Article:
wwert Feeling the Heat

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    This stove also has openings on either side of the heat exchanger tubes inside top of the firebox that are prone to caked up fly ash. You have to scrape it out with a sharp object and the ash just keeps coming. Don't be afraid to whack the back wall with a rubber mallet. After you remove the fire brick of course.
  16. SmokeyTheBear

    SmokeyTheBear Minister of Fire

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    If you keep the heat exchanger and the area to either side of it brushed clean, you can use a leaf blower or a high sucking power shop vacuum with proper filters (not those little ones) to remove the crud via the exhaust venting or via the combustion blower cavity if you can get a decent seal to the path coming from the heat exchanger.

    If you have access to an air compressor with the proper precautions you can also use that to clear the area on either side, then you'll likely have to do a vent cleaning (Be careful with this way, because it is very easy to have the ash come back at you and into the room with the stove.).
  17. bbone

    bbone Member

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    the square hole under firebox leads out to the right to the
    exhaust blower area
  18. stellep

    stellep Member

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    I have this same stove. Mine has been trouble free since I got it new.
    +1 on what Stovensen says about cleaning with a bottle brush. It does not seem to me that much ash gets caught up in there, but no one has even seen inside of this sealed manifold so I do it anyway. Use a small long-stemmed bottle brush that you are absolutely, positively sure won't get stuck in there :bug: Run the vac while doing this from the hole where you took the motor out. Careful of the damper flap. Turn the damper control to move it where you want. You'll see it. Of course clean the exhaust motor/fan chamber too.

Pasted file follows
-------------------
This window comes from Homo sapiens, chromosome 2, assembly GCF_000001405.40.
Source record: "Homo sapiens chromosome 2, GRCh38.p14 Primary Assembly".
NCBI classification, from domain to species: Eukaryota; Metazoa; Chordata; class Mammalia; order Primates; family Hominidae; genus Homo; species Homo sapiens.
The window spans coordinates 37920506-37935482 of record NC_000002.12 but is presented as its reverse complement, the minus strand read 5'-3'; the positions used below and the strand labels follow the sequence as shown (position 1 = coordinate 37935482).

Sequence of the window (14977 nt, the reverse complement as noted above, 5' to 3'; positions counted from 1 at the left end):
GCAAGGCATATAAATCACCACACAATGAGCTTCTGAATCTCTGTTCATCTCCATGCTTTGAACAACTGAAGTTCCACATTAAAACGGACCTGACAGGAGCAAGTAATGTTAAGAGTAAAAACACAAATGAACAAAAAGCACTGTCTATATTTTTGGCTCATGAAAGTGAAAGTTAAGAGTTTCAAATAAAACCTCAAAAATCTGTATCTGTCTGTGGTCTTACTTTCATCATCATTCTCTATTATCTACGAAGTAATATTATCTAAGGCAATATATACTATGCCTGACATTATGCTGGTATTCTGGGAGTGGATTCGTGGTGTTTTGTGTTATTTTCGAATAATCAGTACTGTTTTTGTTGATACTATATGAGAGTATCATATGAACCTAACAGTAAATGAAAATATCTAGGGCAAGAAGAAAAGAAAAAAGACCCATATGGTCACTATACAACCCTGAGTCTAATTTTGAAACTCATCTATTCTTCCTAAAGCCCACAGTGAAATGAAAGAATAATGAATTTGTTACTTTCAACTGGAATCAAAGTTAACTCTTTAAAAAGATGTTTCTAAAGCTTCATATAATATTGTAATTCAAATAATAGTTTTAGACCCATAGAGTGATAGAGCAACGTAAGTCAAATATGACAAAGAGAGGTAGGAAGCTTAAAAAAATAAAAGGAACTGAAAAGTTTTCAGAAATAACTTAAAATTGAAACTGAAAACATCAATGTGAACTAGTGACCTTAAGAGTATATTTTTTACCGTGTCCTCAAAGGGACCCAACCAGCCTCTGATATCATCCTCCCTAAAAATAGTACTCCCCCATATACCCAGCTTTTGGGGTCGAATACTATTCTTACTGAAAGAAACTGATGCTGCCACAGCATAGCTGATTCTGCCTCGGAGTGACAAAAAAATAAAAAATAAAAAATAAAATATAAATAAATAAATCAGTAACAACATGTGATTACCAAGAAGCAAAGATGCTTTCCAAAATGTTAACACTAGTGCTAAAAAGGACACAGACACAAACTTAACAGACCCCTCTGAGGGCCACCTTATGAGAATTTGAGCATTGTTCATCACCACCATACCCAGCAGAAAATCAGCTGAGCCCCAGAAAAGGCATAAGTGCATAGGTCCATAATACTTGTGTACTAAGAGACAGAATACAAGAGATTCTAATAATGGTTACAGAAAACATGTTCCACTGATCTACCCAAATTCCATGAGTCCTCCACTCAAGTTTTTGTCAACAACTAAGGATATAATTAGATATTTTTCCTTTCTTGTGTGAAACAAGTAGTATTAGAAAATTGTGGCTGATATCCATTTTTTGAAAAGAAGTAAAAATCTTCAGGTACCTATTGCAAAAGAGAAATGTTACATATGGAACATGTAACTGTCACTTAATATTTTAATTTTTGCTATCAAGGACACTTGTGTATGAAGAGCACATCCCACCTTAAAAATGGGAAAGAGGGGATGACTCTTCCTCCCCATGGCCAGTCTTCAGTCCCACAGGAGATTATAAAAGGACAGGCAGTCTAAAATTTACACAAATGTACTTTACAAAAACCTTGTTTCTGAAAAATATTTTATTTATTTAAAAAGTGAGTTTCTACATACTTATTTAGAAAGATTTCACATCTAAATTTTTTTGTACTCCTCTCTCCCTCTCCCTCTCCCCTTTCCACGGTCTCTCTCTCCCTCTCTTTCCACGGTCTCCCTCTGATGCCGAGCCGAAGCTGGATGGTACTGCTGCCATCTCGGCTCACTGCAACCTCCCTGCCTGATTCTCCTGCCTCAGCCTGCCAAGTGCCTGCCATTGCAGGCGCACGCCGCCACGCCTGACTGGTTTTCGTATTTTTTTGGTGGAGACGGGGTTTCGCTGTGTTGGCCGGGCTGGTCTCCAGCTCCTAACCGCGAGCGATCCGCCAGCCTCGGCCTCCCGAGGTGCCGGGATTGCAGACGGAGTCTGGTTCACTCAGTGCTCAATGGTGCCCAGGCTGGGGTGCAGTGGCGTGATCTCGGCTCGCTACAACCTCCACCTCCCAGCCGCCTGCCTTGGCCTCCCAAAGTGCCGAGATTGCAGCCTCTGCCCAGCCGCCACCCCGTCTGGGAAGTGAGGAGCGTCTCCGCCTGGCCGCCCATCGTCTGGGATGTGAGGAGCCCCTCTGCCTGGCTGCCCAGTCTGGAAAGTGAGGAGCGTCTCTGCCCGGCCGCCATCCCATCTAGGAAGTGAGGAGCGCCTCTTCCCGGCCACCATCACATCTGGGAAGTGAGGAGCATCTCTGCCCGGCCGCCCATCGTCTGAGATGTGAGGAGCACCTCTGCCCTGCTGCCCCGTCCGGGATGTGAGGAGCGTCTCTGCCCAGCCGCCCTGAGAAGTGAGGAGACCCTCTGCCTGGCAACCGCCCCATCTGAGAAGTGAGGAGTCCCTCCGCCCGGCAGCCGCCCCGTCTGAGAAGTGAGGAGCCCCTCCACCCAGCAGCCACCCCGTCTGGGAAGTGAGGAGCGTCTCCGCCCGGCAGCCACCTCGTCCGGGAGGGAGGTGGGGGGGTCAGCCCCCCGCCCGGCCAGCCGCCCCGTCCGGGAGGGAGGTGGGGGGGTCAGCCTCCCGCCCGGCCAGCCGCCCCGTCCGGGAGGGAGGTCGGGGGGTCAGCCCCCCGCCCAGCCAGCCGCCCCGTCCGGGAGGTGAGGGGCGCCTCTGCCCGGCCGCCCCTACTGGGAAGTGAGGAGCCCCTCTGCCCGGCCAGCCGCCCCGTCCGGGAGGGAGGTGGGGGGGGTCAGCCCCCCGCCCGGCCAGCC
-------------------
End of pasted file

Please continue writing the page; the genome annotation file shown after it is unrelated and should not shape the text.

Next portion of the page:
On the WP4 the square hole is the air intake (don't know about the Plus). If you had an OAK, it would hook up somewhere around this hole. Where the tube is by the power plug. Doesn't look like Mr. Oak had gotten very far with his invention when these stoves were made. The high limit switch location is different from the Plus. It's on the firebox behind the damper control knob on the panel. I'm guessing just behind where you'll be using the bottle brush. Exhaust gets too hot, it trips.

    Don't go nuts oiling the motors. Too much oil can be as bad as none. I use one drop for each point in October, and again mid season. Initially I could not find the turbine oil that they recommend for this, so I use Mobil 1 10W-30 :roll:

    Also, check the exhaust past the comb motor closest to outside. And the cleanout tee can fill up as well. Too many nasty ash pellets would probably choke the stove exhibit the symptoms you are having.

    That's all I got. Good luck.
  19. Ricks

    Ricks Member

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    Stellep,

    The damper flap that you mention, where is that exactly. Is it before or after the blower? I am wondering if it got damaged in sme manner.

    thanks

    Rick.........
  20. stellep

    stellep Member